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Coronavirus

Coronavirus disrupts Chinese companies' IPO plans in Hong Kong

Travel bans in region hamper global investor meetings for share sales

A flag bearing the logo of Hong Kong Exchanges & Clearing in Hong Kong. Hong Kong was the world's largest equity-raising hub in 2019, boosted by the $13 billion secondary listing of Alibaba Group Holding.   © Reuters

HONG KONG -- Hong Kong, the world's largest IPO market for four of the past five years, including 2019 and 2018, is bracing for a hit from the spreading coronavirus epidemic with mainland China-based aspirants deferring investor roadshows or delaying listing plans as travel bans in the region begin to bite.

Property manager Central China New Life is not bound to its initial timeline of a first-quarter $100 million listing in Hong Kong, and Shenzhen-based payment technology services company Yeahka is facing a similar predicament for its roughly $250 million initial public offering, according to people familiar with the two deals. InnoCare Pharma, which develops cancer and autoimmune treatments, has already delayed roadshows for its $200 million IPO, people familiar with the situation said.

While Tencent Holdings-backed Yeahka's preliminary investor meetings were positive, the company is considering whether to seek a listing hearing with the Hong Kong Stock Exchange this month as originally intended or to delay it. The coronavirus outbreak is also among factors behind the deliberation, two people said.

The internal discussions by the three companies are symptomatic of the wider nervousness among businesses looking to list in Hong Kong as countries around Asia and other parts of the world impose travel bans in an attempt to contain the spread of the virus. The uncertainty is also slowing down the plans of companies looking at IPOs as an option for capital raising.

"Current uncertainty is just not conducive for big volumes," one of the sources told the Nikkei Asian Review. "Clearly, issuers and banks will wait to see some stabilization before racing ahead with IPO plans. It's going to be quiet."

Central China New Life could not be reached for comment. Yeahka and InnoCare did not respond to emails seeking comment. A slump in equity markets as investors weigh the impact of the virus on economies and corporate earnings is hurting sentiment, while travel restrictions to Hong Kong have been the overriding factor for mainland companies, according to people familiar with the situation.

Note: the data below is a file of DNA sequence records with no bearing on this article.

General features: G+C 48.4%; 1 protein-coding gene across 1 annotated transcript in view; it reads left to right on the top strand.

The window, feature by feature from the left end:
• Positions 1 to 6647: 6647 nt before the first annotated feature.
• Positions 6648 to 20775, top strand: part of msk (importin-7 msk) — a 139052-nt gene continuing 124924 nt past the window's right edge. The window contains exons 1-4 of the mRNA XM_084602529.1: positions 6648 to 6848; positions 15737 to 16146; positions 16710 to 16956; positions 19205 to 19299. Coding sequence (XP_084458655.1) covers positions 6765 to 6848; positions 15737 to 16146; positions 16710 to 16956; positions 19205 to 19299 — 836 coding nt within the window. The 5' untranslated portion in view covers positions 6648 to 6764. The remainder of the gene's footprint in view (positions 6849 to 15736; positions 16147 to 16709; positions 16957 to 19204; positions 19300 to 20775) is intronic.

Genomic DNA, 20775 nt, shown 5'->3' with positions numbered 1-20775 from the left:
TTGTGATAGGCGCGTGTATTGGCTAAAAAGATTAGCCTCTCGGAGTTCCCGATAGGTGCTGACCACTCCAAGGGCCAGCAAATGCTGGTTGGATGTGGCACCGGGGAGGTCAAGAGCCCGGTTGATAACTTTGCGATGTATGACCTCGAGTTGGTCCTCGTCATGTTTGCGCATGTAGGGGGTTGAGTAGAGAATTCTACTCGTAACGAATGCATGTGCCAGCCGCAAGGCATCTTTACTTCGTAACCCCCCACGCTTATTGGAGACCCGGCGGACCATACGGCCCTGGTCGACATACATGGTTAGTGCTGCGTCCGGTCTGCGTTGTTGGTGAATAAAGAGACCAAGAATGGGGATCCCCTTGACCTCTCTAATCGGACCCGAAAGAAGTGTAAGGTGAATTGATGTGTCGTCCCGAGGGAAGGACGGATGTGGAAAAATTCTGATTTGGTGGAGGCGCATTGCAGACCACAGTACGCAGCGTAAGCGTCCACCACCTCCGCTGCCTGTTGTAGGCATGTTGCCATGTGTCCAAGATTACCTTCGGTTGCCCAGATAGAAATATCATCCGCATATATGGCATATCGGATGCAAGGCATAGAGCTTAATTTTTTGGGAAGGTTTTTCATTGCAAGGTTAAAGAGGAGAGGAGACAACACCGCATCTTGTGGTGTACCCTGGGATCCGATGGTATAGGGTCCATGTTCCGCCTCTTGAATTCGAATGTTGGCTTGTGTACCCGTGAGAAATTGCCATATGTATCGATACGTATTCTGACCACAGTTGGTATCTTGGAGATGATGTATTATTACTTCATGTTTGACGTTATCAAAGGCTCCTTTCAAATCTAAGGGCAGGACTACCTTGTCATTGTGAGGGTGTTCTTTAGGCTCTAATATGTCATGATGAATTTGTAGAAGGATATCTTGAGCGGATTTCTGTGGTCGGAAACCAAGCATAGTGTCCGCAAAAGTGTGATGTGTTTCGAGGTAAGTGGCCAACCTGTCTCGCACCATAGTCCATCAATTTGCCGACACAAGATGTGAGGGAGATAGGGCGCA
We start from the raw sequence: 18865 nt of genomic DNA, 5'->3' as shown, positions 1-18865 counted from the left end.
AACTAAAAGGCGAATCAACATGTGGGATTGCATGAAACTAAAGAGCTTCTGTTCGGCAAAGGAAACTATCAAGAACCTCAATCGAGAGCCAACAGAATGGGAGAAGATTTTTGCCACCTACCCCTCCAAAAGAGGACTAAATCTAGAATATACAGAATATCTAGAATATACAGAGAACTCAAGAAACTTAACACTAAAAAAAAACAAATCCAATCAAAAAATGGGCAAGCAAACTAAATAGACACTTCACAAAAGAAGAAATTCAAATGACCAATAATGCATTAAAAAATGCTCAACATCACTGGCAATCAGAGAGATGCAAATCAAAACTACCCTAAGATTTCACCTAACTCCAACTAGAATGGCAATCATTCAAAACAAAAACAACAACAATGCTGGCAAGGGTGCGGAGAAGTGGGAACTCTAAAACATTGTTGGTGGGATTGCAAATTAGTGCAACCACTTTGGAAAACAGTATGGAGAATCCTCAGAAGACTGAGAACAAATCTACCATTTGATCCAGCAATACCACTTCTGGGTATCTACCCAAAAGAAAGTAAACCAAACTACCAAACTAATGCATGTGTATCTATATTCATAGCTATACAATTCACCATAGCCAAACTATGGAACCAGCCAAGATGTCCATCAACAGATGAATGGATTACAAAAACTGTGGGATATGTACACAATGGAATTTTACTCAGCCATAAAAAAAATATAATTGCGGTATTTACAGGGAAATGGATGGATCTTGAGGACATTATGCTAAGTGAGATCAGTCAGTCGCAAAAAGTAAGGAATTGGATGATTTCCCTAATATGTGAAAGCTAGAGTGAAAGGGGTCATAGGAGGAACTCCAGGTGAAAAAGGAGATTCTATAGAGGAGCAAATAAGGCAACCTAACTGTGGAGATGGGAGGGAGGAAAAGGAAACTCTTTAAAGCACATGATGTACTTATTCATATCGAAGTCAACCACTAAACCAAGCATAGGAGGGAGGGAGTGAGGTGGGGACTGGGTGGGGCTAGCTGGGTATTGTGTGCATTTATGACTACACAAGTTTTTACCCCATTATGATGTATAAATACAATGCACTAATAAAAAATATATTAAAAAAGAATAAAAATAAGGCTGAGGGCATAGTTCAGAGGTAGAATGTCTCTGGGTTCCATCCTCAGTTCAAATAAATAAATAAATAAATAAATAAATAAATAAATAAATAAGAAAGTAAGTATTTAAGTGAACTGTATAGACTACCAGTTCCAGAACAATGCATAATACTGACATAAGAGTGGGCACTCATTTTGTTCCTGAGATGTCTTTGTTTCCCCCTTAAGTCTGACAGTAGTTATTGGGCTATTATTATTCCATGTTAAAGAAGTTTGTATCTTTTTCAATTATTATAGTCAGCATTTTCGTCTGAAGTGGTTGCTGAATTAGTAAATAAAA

China's benchmark stock indexes in Shanghai and Shenzhen slumped on Monday by the most since the market bubble burst in 2015, and the MSCI Asia Pacific Index, a gauge of regional shares, fell for eight consecutive sessions from Jan. 23 to Feb. 3. The mainland markets have recovered some lost ground this week following Monday's drop.

While companies are leaning on video conferencing as a way to conduct meetings, investors would still prefer a face-to-face setting with companies that are not as well known outside the region, these people said. Companies from the mainland accounted for two-thirds of all new listings in Hong Kong last year.

Twenty-one companies raised a total of $1.09 billion in January in new listings in Hong Kong. However, only three companies are currently selling shares worth a total of $60 million, according to data compiled by Dealogic.

Hong Kong was the world's largest equity-raising hub in 2019, boosted by the $13 billion secondary listing by Alibaba Group Holding. That had spurred a slew of other U.S.-listed mainland companies, including Baidu and NetEase, to consider similar share sales. While these are still expected to proceed this year, the timing would have to be tweaked, these people said.

While Hong Kong's capital markets have managed to thrive amid seven months of sometimes-violent anti-government protests, investors and bankers say the impact from the coronavirus is already perceptible.

Hong Kong, which this week reported its first death from the virus, has at least 18 confirmed cases. China said the death toll in the mainland rose to 490 as of Tuesday, with the number of confirmed cases of people infected with the virus climbing to more than 24,000.

Cases of the virus have been confirmed in more than 25 other countries and territories, including Macao, Japan, Thailand, Taiwan, Cambodia, Australia, the United Arab Emirates, Sweden, Russia and the U.S.

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